Development of enzymatic assays using a universal detection system based on nanotechnology
Phiri, Masauso Moses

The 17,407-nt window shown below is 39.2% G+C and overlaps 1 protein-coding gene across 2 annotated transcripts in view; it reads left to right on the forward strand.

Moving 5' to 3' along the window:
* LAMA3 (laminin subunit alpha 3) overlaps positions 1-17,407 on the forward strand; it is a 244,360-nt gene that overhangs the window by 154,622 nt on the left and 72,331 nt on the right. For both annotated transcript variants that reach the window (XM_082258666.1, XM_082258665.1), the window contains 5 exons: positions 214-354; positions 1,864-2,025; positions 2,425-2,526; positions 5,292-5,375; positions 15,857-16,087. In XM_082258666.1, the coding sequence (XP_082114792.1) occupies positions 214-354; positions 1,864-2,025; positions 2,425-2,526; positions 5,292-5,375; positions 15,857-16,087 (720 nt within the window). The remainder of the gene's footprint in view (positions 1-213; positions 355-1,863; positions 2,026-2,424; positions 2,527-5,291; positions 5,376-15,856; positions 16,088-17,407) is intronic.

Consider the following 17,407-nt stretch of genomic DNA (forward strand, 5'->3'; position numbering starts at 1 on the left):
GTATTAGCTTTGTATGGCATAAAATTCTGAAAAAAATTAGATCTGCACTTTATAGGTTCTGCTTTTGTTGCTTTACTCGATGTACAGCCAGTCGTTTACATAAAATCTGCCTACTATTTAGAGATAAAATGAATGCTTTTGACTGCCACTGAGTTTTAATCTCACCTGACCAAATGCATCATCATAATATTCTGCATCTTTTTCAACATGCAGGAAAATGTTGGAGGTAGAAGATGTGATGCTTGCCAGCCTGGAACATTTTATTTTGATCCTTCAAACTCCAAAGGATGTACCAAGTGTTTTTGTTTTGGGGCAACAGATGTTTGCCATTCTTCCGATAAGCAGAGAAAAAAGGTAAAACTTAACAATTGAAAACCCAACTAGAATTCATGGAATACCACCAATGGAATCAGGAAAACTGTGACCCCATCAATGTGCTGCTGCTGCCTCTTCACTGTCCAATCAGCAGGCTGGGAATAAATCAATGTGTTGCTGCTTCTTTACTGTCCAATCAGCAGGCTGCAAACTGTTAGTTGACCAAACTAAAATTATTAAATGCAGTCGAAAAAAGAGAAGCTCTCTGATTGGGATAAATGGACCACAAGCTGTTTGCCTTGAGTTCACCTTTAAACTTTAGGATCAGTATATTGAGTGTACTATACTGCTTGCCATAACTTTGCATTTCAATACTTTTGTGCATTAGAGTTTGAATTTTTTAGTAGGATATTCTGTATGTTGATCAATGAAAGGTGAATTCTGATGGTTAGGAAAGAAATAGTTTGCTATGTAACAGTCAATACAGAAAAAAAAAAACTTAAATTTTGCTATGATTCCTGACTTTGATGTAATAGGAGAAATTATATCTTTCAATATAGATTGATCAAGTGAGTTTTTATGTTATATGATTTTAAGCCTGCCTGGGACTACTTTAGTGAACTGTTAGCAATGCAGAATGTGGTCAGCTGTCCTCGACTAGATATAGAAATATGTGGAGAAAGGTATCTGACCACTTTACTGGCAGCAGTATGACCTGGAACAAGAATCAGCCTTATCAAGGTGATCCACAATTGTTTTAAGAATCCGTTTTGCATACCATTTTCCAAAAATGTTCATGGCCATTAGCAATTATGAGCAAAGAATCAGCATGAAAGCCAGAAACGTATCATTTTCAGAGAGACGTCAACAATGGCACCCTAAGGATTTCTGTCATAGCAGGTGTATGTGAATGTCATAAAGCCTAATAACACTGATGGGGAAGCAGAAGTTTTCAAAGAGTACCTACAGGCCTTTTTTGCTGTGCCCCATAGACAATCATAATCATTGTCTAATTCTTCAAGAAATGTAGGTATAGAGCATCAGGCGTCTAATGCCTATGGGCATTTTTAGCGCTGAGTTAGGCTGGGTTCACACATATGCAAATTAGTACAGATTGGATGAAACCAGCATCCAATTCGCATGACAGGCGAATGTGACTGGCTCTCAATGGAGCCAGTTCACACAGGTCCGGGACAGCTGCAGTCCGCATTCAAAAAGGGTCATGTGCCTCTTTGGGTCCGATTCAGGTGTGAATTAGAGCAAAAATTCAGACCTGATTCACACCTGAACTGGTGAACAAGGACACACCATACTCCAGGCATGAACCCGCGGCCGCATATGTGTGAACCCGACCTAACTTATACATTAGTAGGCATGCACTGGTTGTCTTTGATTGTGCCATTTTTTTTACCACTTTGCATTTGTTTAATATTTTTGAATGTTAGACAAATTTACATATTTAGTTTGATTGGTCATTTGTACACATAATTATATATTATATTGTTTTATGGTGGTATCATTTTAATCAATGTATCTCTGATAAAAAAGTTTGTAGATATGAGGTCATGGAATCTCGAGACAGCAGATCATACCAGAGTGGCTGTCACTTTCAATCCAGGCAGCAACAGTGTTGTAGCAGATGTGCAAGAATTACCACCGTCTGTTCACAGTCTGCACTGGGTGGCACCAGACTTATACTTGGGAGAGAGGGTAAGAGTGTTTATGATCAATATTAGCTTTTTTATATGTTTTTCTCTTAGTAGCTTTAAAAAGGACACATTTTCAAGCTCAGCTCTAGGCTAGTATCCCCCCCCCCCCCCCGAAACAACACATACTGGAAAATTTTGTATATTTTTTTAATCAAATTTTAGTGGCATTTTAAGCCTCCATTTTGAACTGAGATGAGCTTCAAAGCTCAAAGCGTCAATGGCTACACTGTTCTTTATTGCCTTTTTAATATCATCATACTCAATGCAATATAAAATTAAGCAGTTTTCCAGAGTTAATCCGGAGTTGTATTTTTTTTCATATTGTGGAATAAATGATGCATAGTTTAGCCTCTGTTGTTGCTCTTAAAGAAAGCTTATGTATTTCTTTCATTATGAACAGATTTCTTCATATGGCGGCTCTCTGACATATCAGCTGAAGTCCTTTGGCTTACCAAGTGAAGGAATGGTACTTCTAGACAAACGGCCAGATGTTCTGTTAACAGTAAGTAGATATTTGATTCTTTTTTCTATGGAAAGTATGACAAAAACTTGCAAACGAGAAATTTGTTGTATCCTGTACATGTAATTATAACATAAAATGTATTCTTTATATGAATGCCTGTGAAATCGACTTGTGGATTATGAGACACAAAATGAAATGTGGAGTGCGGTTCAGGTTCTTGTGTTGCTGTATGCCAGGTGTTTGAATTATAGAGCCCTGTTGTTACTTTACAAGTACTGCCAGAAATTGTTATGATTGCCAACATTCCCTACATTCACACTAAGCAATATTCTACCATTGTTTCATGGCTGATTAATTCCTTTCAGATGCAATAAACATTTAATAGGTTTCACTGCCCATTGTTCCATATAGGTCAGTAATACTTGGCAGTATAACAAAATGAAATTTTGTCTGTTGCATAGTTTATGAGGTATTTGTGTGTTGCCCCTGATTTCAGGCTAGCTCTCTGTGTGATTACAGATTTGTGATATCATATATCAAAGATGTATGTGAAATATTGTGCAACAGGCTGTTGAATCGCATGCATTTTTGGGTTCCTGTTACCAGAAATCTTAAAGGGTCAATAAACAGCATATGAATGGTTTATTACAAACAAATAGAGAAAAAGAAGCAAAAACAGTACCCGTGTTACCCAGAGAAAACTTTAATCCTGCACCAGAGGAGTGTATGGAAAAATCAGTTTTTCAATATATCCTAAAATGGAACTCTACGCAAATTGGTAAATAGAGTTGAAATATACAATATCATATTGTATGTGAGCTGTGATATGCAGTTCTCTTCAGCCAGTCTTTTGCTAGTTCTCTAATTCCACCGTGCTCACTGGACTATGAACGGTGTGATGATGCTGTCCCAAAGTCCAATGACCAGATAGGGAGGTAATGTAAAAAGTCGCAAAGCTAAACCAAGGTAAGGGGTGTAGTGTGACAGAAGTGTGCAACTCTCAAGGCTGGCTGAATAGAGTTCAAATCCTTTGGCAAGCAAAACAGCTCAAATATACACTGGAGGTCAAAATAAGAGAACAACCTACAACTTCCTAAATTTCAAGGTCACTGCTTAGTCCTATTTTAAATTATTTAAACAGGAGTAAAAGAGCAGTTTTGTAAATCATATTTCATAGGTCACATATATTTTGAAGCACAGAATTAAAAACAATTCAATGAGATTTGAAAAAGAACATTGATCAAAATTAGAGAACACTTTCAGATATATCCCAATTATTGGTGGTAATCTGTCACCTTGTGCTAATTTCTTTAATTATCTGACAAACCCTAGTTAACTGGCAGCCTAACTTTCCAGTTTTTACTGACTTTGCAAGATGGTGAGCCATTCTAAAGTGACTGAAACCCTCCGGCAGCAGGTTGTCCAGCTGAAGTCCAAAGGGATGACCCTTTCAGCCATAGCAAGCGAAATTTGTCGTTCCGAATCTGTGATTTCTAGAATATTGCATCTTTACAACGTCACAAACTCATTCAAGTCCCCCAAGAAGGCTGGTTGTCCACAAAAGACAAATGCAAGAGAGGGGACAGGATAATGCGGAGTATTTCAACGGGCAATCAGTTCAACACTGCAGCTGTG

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Nanotechnology offers the technological potential that can be harnessed to deal with the diagnostic challenges in resource-constrained settings. Optical biosensors based on nanotechnology have being explored for biomedical analysis as they are cheaper and use readily available instruments. Signal transduction has been based on metallic nanoparticles in biosensors for optical detection which are simple, rapid and cost-effective. Gold nanostars (AuNSs) were used as a scaffold to design a universal detection system based on enzymeguided changes in nanosensors. The detection was based on H2O2-mediated growth/shapealteration of gold nanostars resulting in colorimetric and spectrophometric changes. This detection strategy enabled the fabrication of two oxidase-based biosensors for glucose and cholesterol which were simple in design, sensitive and rapid in detection, and overall highthroughput. Both were colorimetric and utilised a basic entry-level laboratory spectrophotometer plate reader for analysis. Although a number of synthetic approaches for AuNSs have been reported, the choice of synthesis method depends on a number of experimental parameters and downstream application. Thus, there are still gaps for methods that are appropriate, simple and produce AuNSs suited to their intended purposes. I therefore developed a seedless synthesis strategy for AuNSs that has the advantages of the seeded methods. The method used ascorbic acid as a reducing agent and silver nitrate as an anisotropic growth control assisting agent. AuNSs with multiple branches and diameter of 59 nm were produced. They showed good stability when capped with PVP and modified with an enzyme in relatively strong ionic conditions. I investigated their application in plasmonic sensing by modifying them with glucose oxidase and detection of glucose. The AuNSs were found to be a good scaffold for the enzyme, proved to stable and sensitive as transducers. Thus, the AuNSs showed good promise for further applications in plasmonic biosensing for in vivo biomedical diagnosis. Gold nanoparticles provide a user-friendly and efficient surface for immobilisation of enzymes and proteins. However, one of the major limitations for the implementation of nanobiosensors in clinical use are related to biofunctionalisation of biorecognition elements such as enzymes and antibodies. I designed a novel approach for enzyme bioconjugation to AuNSs where the nanostars were modified with L-cysteine and covalently bound to N-hydroxysulfosuccinimide (sulfo-NHS) activated intermediate glucose oxidase (GOx) to create a stable and sensitive AuNSs-Cys-GOx bioconjugate complex. This strategy demonstrated potential for increased attachment affinity without protein adsorption onto the AuNSs surface. Good dispersity in buffer suspension was observed, as well as stability in high ionic environments. Greater sensitivity in the determination of low concentrations of glucose based on plasmonic and colorimetric detection was observed using the AuNSs-Cys-GOx bioconjugates. Such a novel approach for enzyme immobilisation could lead to the production of nanoparticle-enzyme conjugates could be used in nanobiosensors with real clinical samples for biomedical analyses. Despite the progress made on the design of novel plasmonic colorimetric biosensors there are still significant challenges in their practical application in clinical samples. I optimised and developed a glucose biosensor based on biocatalytic shape-altering of gold nanostars via silver deposition in serum. Improved sensitivity was observed due to nanostars clustering after being functionalised with glucose oxidase (GOx). The biosensor quantified glucose in serum samples with a 1:1000 dilution factor, and colorimetrically distinguished between concentrations. The assay demonstrated good specificity and sensitivity. A rapid assay was developed that could be used for high throughput analyses using either naked eye detection or a basic entry level laboratory spectrophotometry microplate reader. This observation shows the potential for further development of such nanobiosensors that can be validated for practical clinical applications. Future perspectives are on the application of these optimised strategies to other enzyme-based and immunoassays using nanotechnology.